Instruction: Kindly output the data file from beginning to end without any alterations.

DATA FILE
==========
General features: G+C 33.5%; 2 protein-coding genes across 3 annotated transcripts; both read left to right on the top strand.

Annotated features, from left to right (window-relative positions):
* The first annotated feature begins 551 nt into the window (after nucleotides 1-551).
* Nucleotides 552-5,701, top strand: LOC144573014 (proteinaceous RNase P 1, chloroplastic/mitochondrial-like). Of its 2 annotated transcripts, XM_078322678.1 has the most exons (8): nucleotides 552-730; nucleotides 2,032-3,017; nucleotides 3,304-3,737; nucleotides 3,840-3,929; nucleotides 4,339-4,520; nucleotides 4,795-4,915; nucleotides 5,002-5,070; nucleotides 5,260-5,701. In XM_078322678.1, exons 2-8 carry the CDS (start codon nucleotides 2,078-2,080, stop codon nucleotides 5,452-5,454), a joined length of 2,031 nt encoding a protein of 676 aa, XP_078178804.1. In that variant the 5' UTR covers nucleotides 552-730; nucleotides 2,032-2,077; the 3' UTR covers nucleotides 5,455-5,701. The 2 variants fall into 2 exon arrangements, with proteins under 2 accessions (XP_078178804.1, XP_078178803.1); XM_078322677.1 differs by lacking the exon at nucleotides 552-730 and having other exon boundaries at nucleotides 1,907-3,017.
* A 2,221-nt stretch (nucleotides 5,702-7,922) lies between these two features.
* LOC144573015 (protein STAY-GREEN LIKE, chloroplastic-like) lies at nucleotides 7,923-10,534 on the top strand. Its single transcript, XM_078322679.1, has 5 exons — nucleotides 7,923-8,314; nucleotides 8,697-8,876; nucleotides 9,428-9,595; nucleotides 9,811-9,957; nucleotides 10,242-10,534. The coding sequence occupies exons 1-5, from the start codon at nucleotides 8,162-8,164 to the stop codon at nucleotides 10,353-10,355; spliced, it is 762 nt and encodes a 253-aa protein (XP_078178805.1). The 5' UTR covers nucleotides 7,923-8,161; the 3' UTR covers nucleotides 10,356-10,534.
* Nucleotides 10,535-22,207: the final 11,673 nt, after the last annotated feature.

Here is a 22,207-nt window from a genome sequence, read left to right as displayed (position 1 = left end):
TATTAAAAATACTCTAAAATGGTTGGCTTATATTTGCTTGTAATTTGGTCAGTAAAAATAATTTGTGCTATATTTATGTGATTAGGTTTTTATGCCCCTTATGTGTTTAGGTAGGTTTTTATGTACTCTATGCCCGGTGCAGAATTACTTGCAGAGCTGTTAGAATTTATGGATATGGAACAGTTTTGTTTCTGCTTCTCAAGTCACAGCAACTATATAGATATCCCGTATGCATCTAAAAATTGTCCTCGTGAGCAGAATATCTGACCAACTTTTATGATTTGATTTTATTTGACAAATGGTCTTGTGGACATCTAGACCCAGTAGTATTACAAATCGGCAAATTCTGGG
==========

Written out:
General features: G+C 33.5%; 2 protein-coding genes across 3 annotated transcripts; both read left to right on the top strand.

Annotated features, from left to right (window-relative positions):
* The first annotated feature begins 551 nt into the window (after nucleotides 1-551).
* Nucleotides 552-5,701, top strand: LOC144573014 (proteinaceous RNase P 1, chloroplastic/mitochondrial-like). Of its 2 annotated transcripts, XM_078322678.1 has the most exons (8): nucleotides 552-730; nucleotides 2,032-3,017; nucleotides 3,304-3,737; nucleotides 3,840-3,929; nucleotides 4,339-4,520; nucleotides 4,795-4,915; nucleotides 5,002-5,070; nucleotides 5,260-5,701. In XM_078322678.1, exons 2-8 carry the CDS (start codon nucleotides 2,078-2,080, stop codon nucleotides 5,452-5,454), a joined length of 2,031 nt encoding a protein of 676 aa, XP_078178804.1. In that variant the 5' UTR covers nucleotides 552-730; nucleotides 2,032-2,077; the 3' UTR covers nucleotides 5,455-5,701. The 2 variants fall into 2 exon arrangements, with proteins under 2 accessions (XP_078178804.1, XP_078178803.1); XM_078322677.1 differs by lacking the exon at nucleotides 552-730 and having other exon boundaries at nucleotides 1,907-3,017.
* A 2,221-nt stretch (nucleotides 5,702-7,922) lies between these two features.
* LOC144573015 (protein STAY-GREEN LIKE, chloroplastic-like) lies at nucleotides 7,923-10,534 on the top strand. Its single transcript, XM_078322679.1, has 5 exons — nucleotides 7,923-8,314; nucleotides 8,697-8,876; nucleotides 9,428-9,595; nucleotides 9,811-9,957; nucleotides 10,242-10,534. The coding sequence occupies exons 1-5, from the start codon at nucleotides 8,162-8,164 to the stop codon at nucleotides 10,353-10,355; spliced, it is 762 nt and encodes a 253-aa protein (XP_078178805.1). The 5' UTR covers nucleotides 7,923-8,161; the 3' UTR covers nucleotides 10,356-10,534.
* Nucleotides 10,535-22,207: the final 11,673 nt, after the last annotated feature.

Here is a 22,207-nt window from a genome sequence, read left to right as displayed (position 1 = left end):
TATTAAAAATACTCTAAAATGGTTGGCTTATATTTGCTTGTAATTTGGTCAGTAAAAATAATTTGTGCTATATTTATGTGATTAGGTTTTTATGCCCCTTATGTGTTTAGGTAGGTTTTTATGTACTCTATGCCCGGTGCAGAATTACTTGCAGAGCTGTTAGAATTTATGGATATGGAACAGTTTTGTTTCTGCTTCTCAAGTCACAGCAACTATATAGATATCCCGTATGCATCTAAAAATTGTCCTCGTGAGCAGAATATCTGACCAACTTTTATGATTTGATTTTATTTGACAAATGGTCTTGTGGACATCTAGACCCAGTAGTATTACAAATCGGCAAATTCTGGG